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Re: [committed, PATCH] PR binutis/18386: callw with 0x66 prefix incorrectly disassembled in 64-bit mode
- From: "Jan Beulich" <JBeulich at suse dot com>
- To: "H.J. Lu" <hjl dot tools at gmail dot com>
- Cc: "Binutils" <binutils at sourceware dot org>
- Date: Tue, 12 May 2015 10:42:40 +0100
- Subject: Re: [committed, PATCH] PR binutis/18386: callw with 0x66 prefix incorrectly disassembled in 64-bit mode
- Authentication-results: sourceware.org; auth=none
- References: <20150509135213 dot GA720 at gmail dot com> <555076520200007800078B8F at mail dot emea dot novell dot com> <CAMe9rOpRdCftue3uFgaejAYZbi=kC91y7sXkfWg-8py3Nmy5kw at mail dot gmail dot com> <5550AEC30200007800078E84 at mail dot emea dot novell dot com> <CAMe9rOpzDYMgbBfCbuQBhNHT=VX3u11EpCMqzWFoy5bByfxFRw at mail dot gmail dot com> <5550C9360200007800078FA7 at mail dot emea dot novell dot com> <CAMe9rOobPn=Dqqq-+=N4AExzDQ7uYP8vtA3WY07Hh7U5t_rtKQ at mail dot gmail dot com>
>>> On 11.05.15 at 15:33, <firstname.lastname@example.org> wrote:
> So AMD and Intel are different. I think
> data16 callq rel32
> is better than
> callw rel16
I don't think so - neither is going to result in proper disassembly of
following instructions when looked at from the opposite corner. I.e.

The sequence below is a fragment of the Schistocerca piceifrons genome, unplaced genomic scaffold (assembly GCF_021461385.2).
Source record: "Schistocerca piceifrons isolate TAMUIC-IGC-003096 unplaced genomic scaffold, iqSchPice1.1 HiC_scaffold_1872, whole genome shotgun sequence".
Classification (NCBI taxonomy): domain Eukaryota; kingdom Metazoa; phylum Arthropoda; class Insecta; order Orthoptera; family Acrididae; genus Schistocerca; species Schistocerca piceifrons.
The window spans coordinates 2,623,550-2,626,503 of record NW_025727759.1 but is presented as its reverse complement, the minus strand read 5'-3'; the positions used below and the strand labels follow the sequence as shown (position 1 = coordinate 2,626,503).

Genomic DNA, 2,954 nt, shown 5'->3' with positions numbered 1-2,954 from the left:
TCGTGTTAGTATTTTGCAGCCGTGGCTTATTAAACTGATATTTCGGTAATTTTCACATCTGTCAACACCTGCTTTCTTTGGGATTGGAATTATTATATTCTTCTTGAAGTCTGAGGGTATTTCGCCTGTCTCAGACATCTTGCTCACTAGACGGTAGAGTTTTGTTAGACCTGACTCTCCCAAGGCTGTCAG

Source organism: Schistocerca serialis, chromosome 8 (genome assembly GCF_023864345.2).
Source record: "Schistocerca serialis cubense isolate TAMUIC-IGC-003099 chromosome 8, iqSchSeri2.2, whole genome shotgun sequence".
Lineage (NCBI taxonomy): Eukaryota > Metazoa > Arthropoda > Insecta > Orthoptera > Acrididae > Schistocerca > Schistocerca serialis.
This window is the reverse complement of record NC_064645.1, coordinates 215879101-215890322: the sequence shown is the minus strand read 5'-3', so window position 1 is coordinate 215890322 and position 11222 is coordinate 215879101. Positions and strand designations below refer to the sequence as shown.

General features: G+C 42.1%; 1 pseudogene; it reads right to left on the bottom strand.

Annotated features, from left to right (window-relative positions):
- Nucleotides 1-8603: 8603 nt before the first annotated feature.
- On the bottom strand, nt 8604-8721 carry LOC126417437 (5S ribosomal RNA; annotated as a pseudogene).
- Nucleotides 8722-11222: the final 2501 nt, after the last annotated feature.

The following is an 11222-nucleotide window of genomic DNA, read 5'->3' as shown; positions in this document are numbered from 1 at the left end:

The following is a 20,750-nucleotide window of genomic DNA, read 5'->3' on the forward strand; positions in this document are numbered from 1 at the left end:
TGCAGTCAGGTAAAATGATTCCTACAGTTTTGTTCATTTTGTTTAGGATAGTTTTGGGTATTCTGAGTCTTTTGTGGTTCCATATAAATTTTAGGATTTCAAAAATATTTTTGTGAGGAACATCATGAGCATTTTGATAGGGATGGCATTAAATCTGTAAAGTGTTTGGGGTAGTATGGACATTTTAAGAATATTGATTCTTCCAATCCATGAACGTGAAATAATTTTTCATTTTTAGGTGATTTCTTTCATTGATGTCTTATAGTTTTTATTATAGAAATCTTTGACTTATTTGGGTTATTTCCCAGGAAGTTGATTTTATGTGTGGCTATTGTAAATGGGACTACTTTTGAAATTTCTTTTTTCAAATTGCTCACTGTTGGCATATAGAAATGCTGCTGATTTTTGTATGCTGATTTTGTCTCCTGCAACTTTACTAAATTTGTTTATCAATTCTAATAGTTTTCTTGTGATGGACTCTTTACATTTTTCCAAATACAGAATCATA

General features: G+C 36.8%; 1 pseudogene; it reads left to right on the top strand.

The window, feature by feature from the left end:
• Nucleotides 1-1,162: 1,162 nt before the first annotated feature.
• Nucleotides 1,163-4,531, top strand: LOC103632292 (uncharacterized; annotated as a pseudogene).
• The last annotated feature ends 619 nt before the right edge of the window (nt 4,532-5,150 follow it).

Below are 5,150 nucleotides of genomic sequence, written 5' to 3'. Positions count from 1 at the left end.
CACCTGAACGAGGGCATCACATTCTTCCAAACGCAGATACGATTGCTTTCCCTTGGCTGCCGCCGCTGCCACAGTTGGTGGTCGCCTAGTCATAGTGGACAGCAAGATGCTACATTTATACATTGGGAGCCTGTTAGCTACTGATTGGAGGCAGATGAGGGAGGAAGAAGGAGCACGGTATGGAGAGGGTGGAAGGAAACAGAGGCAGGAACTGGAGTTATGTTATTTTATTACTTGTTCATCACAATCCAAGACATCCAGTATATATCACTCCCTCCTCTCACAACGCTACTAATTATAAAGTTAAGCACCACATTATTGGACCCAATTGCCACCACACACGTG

disassembling as instruction with 2-byte displacement when it was
written with a 4-byte one will yield rubbish for the two extra
bytes, while disassembling as instruction with 4-byte displacement
when it was written with a 2-byte one will wrongly consume the
next instruction's first two bytes. Without the user telling you (via
command line option or alike; in live gdb sessions it may also be
possible to simply default to the CPU being run on) and without a
relocation to infer the displacement size from, you just can't get it
right (and what was there before your patch was as good or as
bad as what is there now).
But of course a pretty clear conclusion here is - unless people
intentionally write vendor specific code, use of overrides with
these instructions would perhaps best be considered invalidating
the instructions altogether (i.e. an even more reasonable default
in the absence of knowing any better might be to disassemble
them just like other undefined ones).